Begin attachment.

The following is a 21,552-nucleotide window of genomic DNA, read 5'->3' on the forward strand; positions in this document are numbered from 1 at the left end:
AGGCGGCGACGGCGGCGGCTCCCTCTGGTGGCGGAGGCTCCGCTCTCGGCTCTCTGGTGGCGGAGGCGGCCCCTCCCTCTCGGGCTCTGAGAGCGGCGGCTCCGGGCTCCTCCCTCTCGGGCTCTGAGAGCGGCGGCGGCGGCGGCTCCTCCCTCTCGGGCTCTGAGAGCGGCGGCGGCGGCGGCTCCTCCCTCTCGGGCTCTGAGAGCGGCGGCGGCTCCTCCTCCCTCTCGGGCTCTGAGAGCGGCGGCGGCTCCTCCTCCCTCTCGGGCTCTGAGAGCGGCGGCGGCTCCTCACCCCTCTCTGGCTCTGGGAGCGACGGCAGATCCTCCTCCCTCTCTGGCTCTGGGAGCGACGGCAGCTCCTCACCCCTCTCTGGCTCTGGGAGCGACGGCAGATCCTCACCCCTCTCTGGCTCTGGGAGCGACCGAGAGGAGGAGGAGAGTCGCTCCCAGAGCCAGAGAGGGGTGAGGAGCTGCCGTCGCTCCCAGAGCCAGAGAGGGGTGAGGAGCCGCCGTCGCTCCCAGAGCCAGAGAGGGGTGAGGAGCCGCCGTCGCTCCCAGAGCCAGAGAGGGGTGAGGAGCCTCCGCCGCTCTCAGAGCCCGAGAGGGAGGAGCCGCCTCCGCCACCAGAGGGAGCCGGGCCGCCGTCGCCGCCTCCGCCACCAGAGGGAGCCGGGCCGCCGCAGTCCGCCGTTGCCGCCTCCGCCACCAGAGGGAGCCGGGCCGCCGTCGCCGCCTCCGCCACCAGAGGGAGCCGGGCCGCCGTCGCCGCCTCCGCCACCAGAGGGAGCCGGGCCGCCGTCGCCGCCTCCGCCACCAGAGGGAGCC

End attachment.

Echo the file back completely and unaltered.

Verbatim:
The following is a 21,552-nucleotide window of genomic DNA, read 5'->3' on the forward strand; positions in this document are numbered from 1 at the left end:
AGGCGGCGACGGCGGCGGCTCCCTCTGGTGGCGGAGGCTCCGCTCTCGGCTCTCTGGTGGCGGAGGCGGCCCCTCCCTCTCGGGCTCTGAGAGCGGCGGCTCCGGGCTCCTCCCTCTCGGGCTCTGAGAGCGGCGGCGGCGGCGGCTCCTCCCTCTCGGGCTCTGAGAGCGGCGGCGGCGGCGGCTCCTCCCTCTCGGGCTCTGAGAGCGGCGGCGGCTCCTCCTCCCTCTCGGGCTCTGAGAGCGGCGGCGGCTCCTCCTCCCTCTCGGGCTCTGAGAGCGGCGGCGGCTCCTCACCCCTCTCTGGCTCTGGGAGCGACGGCAGATCCTCCTCCCTCTCTGGCTCTGGGAGCGACGGCAGCTCCTCACCCCTCTCTGGCTCTGGGAGCGACGGCAGATCCTCACCCCTCTCTGGCTCTGGGAGCGACCGAGAGGAGGAGGAGAGTCGCTCCCAGAGCCAGAGAGGGGTGAGGAGCTGCCGTCGCTCCCAGAGCCAGAGAGGGGTGAGGAGCCGCCGTCGCTCCCAGAGCCAGAGAGGGGTGAGGAGCCGCCGTCGCTCCCAGAGCCAGAGAGGGGTGAGGAGCCTCCGCCGCTCTCAGAGCCCGAGAGGGAGGAGCCGCCTCCGCCACCAGAGGGAGCCGGGCCGCCGTCGCCGCCTCCGCCACCAGAGGGAGCCGGGCCGCCGCAGTCCGCCGTTGCCGCCTCCGCCACCAGAGGGAGCCGGGCCGCCGTCGCCGCCTCCGCCACCAGAGGGAGCCGGGCCGCCGTCGCCGCCTCCGCCACCAGAGGGAGCCGGGCCGCCGTCGCCGCCTCCGCCACCAGAGGGAGCC